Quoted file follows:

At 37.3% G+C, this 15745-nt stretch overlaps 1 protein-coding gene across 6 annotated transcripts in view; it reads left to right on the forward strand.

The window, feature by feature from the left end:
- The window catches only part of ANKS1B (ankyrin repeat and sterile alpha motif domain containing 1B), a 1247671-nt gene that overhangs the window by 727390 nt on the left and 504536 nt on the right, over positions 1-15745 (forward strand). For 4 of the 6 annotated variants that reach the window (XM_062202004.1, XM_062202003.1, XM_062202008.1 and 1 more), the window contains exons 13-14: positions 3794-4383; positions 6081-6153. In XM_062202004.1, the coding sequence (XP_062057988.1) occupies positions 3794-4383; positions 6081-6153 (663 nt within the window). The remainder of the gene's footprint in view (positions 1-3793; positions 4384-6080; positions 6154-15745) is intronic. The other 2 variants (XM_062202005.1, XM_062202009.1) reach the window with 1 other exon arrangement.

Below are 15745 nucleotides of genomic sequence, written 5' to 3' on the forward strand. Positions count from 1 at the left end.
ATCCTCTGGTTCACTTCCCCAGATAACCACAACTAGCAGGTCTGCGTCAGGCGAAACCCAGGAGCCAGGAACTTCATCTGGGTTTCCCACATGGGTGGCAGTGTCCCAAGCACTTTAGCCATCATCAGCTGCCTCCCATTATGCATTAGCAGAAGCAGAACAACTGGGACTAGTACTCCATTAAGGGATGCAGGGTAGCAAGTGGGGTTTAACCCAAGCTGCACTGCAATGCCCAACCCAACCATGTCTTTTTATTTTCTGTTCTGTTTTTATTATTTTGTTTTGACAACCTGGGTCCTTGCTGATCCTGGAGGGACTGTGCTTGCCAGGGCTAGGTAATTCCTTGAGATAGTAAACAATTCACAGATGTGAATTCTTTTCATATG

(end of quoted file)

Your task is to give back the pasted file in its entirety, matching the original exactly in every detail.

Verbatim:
At 37.3% G+C, this 15745-nt stretch overlaps 1 protein-coding gene across 6 annotated transcripts in view; it reads left to right on the forward strand.

The window, feature by feature from the left end:
- The window catches only part of ANKS1B (ankyrin repeat and sterile alpha motif domain containing 1B), a 1247671-nt gene that overhangs the window by 727390 nt on the left and 504536 nt on the right, over positions 1-15745 (forward strand). For 4 of the 6 annotated variants that reach the window (XM_062202004.1, XM_062202003.1, XM_062202008.1 and 1 more), the window contains exons 13-14: positions 3794-4383; positions 6081-6153. In XM_062202004.1, the coding sequence (XP_062057988.1) occupies positions 3794-4383; positions 6081-6153 (663 nt within the window). The remainder of the gene's footprint in view (positions 1-3793; positions 4384-6080; positions 6154-15745) is intronic. The other 2 variants (XM_062202005.1, XM_062202009.1) reach the window with 1 other exon arrangement.

Below are 15745 nucleotides of genomic sequence, written 5' to 3' on the forward strand. Positions count from 1 at the left end.
ATCCTCTGGTTCACTTCCCCAGATAACCACAACTAGCAGGTCTGCGTCAGGCGAAACCCAGGAGCCAGGAACTTCATCTGGGTTTCCCACATGGGTGGCAGTGTCCCAAGCACTTTAGCCATCATCAGCTGCCTCCCATTATGCATTAGCAGAAGCAGAACAACTGGGACTAGTACTCCATTAAGGGATGCAGGGTAGCAAGTGGGGTTTAACCCAAGCTGCACTGCAATGCCCAACCCAACCATGTCTTTTTATTTTCTGTTCTGTTTTTATTATTTTGTTTTGACAACCTGGGTCCTTGCTGATCCTGGAGGGACTGTGCTTGCCAGGGCTAGGTAATTCCTTGAGATAGTAAACAATTCACAGATGTGAATTCTTTTCATATG